Simon, Calpin and Jakubowski congregate for an audio commentary that reveals the film's numerous issues were all apparently worse at some point. Simon opens by commenting that the screenplay didn't even start for 40 pages and claiming that they fixed several issues in editing, a statement which, I, of course, dispute. All three participants seem slightly detached, almost as if they're purposefully embracing the genial outcome of their movie rather than ignoring it or over-praising it. These guys do have a low-key sense of humor, but the track is mostly frustrating: it makes you wonder what the movie might've been like if they'd hired some additional writers and a director who seemed more invested or passionate about the project.
Two alternate opening scenes (5:41) are included. I can't believe either of these weren't used; I suppose the first one spells the plot out a little too much, but Thompson gives a considerably better performance in both of them than he does in the film and either is a stronger setup for the film than the existing opening. The same three guys provide optional commentary, but their reasoning for cutting the material doesn't hold water, in my opinion. A further batch of alternate and extended scenes (20:42) contain a few additional lines of good informative dialogue, although the loss of a fart joke and additional complications to the ending are not as distressing as the other opening sequences hitting the cutting room floor (with commentary on about half of them). Finally, a short reel of deleted scenes (6:46) -- which actually contains two scenes I'd define as extended -- with more commentary wraps things up.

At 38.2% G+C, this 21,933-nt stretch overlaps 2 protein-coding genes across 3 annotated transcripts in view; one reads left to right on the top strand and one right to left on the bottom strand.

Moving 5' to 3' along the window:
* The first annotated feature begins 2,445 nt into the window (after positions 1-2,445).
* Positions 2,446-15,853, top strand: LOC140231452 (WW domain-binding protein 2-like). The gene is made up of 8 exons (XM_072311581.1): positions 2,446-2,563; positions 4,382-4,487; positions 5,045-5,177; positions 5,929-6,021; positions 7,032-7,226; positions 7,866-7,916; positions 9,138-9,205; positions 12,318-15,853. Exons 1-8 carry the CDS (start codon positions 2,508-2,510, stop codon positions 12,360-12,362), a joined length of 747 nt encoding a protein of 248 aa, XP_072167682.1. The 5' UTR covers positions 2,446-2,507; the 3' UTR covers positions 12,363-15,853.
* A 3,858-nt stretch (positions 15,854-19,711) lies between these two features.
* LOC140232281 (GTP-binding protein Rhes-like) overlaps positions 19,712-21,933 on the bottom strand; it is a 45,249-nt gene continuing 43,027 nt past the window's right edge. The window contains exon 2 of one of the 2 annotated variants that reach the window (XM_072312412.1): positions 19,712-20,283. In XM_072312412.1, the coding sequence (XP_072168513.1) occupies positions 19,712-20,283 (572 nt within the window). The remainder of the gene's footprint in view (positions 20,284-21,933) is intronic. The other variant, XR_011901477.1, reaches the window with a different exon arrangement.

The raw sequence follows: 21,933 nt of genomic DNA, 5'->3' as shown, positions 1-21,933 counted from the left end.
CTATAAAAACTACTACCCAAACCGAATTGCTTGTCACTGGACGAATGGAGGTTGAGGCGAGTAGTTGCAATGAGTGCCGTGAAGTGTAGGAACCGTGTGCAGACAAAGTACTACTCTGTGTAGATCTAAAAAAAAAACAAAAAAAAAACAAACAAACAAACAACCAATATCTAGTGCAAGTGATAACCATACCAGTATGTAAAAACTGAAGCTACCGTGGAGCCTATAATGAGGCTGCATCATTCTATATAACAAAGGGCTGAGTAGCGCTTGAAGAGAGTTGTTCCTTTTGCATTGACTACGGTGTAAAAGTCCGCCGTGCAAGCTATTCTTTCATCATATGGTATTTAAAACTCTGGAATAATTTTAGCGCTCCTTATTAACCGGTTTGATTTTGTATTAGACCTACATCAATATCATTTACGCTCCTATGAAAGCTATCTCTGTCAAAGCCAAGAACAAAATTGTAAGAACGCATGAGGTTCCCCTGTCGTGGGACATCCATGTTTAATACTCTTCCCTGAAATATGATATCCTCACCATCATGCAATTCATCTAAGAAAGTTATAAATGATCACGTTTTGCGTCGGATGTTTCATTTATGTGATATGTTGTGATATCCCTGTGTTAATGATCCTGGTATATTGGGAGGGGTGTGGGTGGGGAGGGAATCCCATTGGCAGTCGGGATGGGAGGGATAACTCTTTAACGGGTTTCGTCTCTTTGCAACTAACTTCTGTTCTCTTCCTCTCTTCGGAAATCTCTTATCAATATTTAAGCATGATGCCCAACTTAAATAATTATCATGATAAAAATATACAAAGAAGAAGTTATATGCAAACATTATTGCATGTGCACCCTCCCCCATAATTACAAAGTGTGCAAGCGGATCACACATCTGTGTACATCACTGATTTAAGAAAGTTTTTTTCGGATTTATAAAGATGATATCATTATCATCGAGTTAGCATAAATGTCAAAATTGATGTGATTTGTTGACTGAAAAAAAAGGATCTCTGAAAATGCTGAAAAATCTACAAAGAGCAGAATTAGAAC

Trailers for The Informers, Black Dynamite and The Accidental Husband play before the menu, while a "Blu-Ray Disc is High Definition!" ad and additional trailers for Blood: The Last Vampire, Year One, The Maiden Heist, Hardwired (oh good Lord, Val, what have you done to your hair?), Fireflies in the Garden, Dark Country, Fragments, The Ugly Truth, Adoration and "Rescue Me": Season 5 are accessible from the special features menu. No subtitles are provided for any of the DVD bonus features.
I really wish the rest of Assassination of a High School President was as ridiculously off-the-wall as Bruce Willis' ludicrously funny performance, because I'd love to wholeheartedly recommend the movie just for him. Unfortunately, this is a warmed-over rehash of better films, both contemporary and classic. Rent one of those better examples of film noir and skip this until it's on cable and you can TiVo to the Bruce Willis parts.